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Privacy Perspectives | Public Health Surveillance and Privacy in the Age of Ebola Related reading: So Glad You Didn’t Say That! A Response to Viktor Mayer-Schönberger



When an infectious disease breaks out, access to data in a timely manner is often critical.

To start, it’s important to know with whom an infected individual was in contact or sitting close to on a flight or a train. It is important to know who lives in the same dwelling, and it may be important to examine credit card transactions and mobile phone traces to know where the person traveled within a city to track the potential spread of the disease. In fact, public health surveillance, monitoring the spread of disease and contact tracing are data-intensive exercises that raise individual privacy concerns.

All of this comes into sharp focus today as Ebola spreads in West Africa and cases start popping up around the world.

Do privacy laws or practices impede access to the required data or facilitate it? Clearly, the confusion caused by this issue was evidenced this week when the Department of Health and Human Services released a bulletin detailing how HIPAA applies in emergency situations.

In most jurisdictions, public health professionals are permitted to have access to identifiable individual data. The reality is that our data privacy laws are quite permissive with the disclosure of personal information to public health authorities. But even though the laws and regulations allow the disclosure of personal information for public health purposes, healthcare providers and other data custodians do not always play ball.

A good example of this reluctance was found in a study of family doctors we conducted during the H1N1 pandemic in 2009. During peak pandemic week, a series of focus groups with family doctors revealed that they were hesitant to share information about influenza-like illness with public health officials.

Plus, in addition to general privacy concerns, providers may not want to share their data because they do not understand what their obligations are under the law and it consumes scarce resources with no obvious short-term benefit to their practices.

If doctors are not enthusiastic about sharing their data, what about airlines, cell-phone service providers, credit card companies, car rental companies and supermarkets? Will the mobile phone companies share cell-tower data so that the movement of individuals can be tracked and any individuals in close proximity to a case be detected and identified?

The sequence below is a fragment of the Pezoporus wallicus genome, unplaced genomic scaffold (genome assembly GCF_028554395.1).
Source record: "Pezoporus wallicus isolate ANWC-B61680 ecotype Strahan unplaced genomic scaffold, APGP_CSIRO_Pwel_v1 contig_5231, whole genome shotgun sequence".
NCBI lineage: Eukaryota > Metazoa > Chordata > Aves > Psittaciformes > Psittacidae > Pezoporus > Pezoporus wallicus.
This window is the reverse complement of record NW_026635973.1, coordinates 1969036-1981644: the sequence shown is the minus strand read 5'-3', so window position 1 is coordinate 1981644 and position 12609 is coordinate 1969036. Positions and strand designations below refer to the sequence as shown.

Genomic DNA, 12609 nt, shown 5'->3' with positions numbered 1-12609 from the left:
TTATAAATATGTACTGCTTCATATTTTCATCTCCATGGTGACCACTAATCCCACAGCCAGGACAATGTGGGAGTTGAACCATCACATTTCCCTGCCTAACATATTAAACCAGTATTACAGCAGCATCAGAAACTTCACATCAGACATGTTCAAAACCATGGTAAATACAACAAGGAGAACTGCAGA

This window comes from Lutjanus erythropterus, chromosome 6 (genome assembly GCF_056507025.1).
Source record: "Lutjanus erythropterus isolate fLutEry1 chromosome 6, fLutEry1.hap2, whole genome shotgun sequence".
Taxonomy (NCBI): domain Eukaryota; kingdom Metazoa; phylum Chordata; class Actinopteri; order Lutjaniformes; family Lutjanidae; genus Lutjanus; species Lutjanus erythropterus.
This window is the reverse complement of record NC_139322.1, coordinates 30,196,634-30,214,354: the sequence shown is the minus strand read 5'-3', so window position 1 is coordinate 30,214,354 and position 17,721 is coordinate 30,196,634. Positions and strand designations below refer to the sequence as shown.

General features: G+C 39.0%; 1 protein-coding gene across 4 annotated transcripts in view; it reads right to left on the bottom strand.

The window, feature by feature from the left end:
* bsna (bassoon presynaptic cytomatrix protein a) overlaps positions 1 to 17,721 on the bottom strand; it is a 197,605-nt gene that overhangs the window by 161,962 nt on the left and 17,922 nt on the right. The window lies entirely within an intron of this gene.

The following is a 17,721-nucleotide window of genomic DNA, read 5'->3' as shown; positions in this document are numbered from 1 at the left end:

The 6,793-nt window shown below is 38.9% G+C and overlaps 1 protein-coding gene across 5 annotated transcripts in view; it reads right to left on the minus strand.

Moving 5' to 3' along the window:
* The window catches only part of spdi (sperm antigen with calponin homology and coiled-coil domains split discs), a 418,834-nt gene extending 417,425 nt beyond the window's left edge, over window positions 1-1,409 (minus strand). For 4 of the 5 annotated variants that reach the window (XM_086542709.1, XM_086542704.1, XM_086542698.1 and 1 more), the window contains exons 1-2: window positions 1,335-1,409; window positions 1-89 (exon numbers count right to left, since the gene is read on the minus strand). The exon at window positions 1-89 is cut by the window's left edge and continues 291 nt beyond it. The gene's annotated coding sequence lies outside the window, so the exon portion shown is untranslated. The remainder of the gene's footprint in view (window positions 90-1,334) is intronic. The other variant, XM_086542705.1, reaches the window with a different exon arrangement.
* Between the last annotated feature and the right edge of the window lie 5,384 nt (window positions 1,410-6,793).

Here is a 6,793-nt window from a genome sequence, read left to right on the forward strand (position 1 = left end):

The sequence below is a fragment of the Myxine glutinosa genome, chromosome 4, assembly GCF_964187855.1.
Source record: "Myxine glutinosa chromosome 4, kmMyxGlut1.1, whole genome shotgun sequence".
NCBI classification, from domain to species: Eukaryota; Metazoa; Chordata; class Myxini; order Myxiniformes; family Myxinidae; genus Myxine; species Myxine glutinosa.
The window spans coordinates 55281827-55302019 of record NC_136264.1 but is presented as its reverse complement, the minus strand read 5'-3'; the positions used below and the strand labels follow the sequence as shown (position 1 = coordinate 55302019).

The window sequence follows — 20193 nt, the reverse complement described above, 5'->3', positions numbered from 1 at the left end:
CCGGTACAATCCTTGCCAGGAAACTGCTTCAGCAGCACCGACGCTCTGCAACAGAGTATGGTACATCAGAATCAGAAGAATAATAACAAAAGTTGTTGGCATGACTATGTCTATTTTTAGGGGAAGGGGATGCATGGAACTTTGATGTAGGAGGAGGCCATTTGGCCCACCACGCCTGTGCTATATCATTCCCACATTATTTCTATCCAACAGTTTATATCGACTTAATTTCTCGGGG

The practical way to address this problem is to anonymize the data before sharing it for surveillance purposes.

Public health professionals can perform their analysis and identify a small subset of individuals that they need to contact. Only data for that small subset of at-risk individuals would need to be re-identified for public health to contact them. This strategy would address data custodians’ concerns about invading the privacy of large swaths of the population when only a small fraction actually needs to be identified and contacted.

Anonymization methods for health data have been used in practice for at least a decade. While the narrative around anonymization in the popular press emphasizes attacks, all of the published examples have dealt with data sets that were not properly anonymized. When generally accepted statistical and computational techniques have been applied to anonymize health data, subsequent re-identification attempts have failed to produce meaningful results.

Being able to introduce anonymization methods into practice to ensure data custodians are willing to share data for public health purposes is important in the age of such epidemics as Ebola. The efficiency with which we track and investigate outbreaks is directly related to the spread of the disease. There is an urgency to get access to data. And it is not always health data that is important.

Ongoing public health surveillance systems would allow rapid detection of and reaction to outbreaks. But this can only happen if privacy concerns that currently act as a barrier are addressed. Privacy does not have to be an obstacle, but it is an issue that needs be dealt with upfront when these surveillance systems are put into place. We cannot take for granted that data custodians are willing to share their data, even when there is an outbreak, as we saw during H1N1.

Expecting providers to share personal information en masse is just wishful thinking.

The privacy protocols used must also be transparent and known. The public needs to trust the systems and mechanisms in place are legally and ethically defensible and that adequate governance mechanisms are in place to protect their data.

This is work that needs to be done now, before the next outbreak. If such mechanisms are not put into place, we may see governments compel the release of this data.


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